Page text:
Sept 6, 2001 was the day of my last round (god willing forever) of chemotherapy. It was a good day, and a hard day. By this time I was completely bald, exhausted, unable to sleep or eat. They had told me that chemotherapy was cumulative. I didn’t really understand what they meant. I mean I understood it, but I didn’t get it, how it would feel, what it would really be like in my body. And I am such a body person, that is where it really comes home for me.
So anyway, they were right, and it was hard.
When I had gone in for my blood work the day before, to see where my counts were, to evaluate if I would be able to take a full dose – they offered me the choice… 80% dose on the anticipated day, or 100% dose a few days later. It took me so much effort to mentally wrap my brain around having the needle work to do the chemo, and I had everything in place for the pre-scheduled day, that I said go with 80% now. Of course my brain was so hopped up on the drugs, who knows how I was making any kinds of decisions. But I made it: get it over with, be done.
I had Christie Wilks as my nurse. She was a solid nurse, able to get the job done, distantly caring. Eleonore Hamm and Kathleen Symons took me (I never did much of anything alone during cancer):
- I was stoned on Xanax, because that was the only way I could face it.
- I got healing touch ahead of time.
- I brought snacks, set up my altar, and we all prayed together – like we did every time.
- I pictured the chemotherapy being as much god as anything and everything else – and so I was just mainlining god, taking her straight into my body, where she could do what needed to be done.
It was a long round of chemo, and a long day. And I got through it, just like every other day – one step and one moment at a time.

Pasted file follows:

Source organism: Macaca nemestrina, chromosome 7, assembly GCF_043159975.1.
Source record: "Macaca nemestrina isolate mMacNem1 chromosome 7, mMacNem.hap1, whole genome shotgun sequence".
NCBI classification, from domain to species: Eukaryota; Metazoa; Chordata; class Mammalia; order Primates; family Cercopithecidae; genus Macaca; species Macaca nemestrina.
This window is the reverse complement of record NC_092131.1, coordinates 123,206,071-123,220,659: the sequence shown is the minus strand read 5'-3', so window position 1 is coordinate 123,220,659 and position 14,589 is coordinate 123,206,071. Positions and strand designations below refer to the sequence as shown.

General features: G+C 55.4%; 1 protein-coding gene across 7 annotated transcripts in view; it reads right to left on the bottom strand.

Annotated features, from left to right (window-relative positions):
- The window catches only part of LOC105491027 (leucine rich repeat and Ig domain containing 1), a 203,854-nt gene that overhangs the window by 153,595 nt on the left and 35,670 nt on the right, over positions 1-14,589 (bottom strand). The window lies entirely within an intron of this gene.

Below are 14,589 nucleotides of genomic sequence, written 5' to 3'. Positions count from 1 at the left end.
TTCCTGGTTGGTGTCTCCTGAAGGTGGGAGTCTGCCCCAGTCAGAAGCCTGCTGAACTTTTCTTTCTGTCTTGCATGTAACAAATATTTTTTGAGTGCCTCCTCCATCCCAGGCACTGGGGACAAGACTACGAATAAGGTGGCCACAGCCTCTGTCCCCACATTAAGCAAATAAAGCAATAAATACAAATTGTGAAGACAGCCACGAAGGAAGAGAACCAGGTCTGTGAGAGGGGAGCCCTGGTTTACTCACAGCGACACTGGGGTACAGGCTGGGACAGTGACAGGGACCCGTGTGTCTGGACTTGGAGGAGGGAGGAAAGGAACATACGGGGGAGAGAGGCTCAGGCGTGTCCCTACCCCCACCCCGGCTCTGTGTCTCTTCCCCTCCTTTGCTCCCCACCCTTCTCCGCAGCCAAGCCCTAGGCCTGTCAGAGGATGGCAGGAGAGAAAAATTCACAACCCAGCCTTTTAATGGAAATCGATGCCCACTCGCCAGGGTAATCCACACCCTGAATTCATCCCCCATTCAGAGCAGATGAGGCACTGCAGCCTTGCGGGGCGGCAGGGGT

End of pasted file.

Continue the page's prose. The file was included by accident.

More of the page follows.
After, I wanted to be celebrating – shouting from the roof tops “I am done with Chemotherapy”, but I couldn’t move, weary to the bone, malnourished (from both not eating that much, unable to stomach it, and then what I did get in not staying there very long), and under-slept. It didn’t feel like a celebration, or a victory. Just felt like one more day I got through. In the slow uphill fight against cancer.
These days when I talk about cancer I am buoyant, defiant and a bit mouthy. It is an easier stand after it is all over. 11 years after it is over. But in the days when I didn’t know for sure who would be the victor there was fear and sadness and a constant nagging concern. Which I often masked to try to help others feel better, safer, less scared themselves. Now, with enough distance, I can look back and admit my own fear, and my own heartbreak, and my own deep vulnerability, and not shy away.
And I know that with most of my posts I like to end with the up, the happy part of the story, or at least the lesson. Not sure what it might be here… maybe… even with a victory, with every victory, there is a loss. Cancer had me lose my sense of safety in the world. It reminded me how fragile life is, and through that how precious. And I guess that is a part of what gives me such fire in my life (not that I was lacking fire before, but not fire with focus like this) to live it fully and squeeze every damn last ounce out of it. And that is a lesson worth getting. So for today… 11 years later, that is what I am grateful for. That and being alive.
What are you grateful for?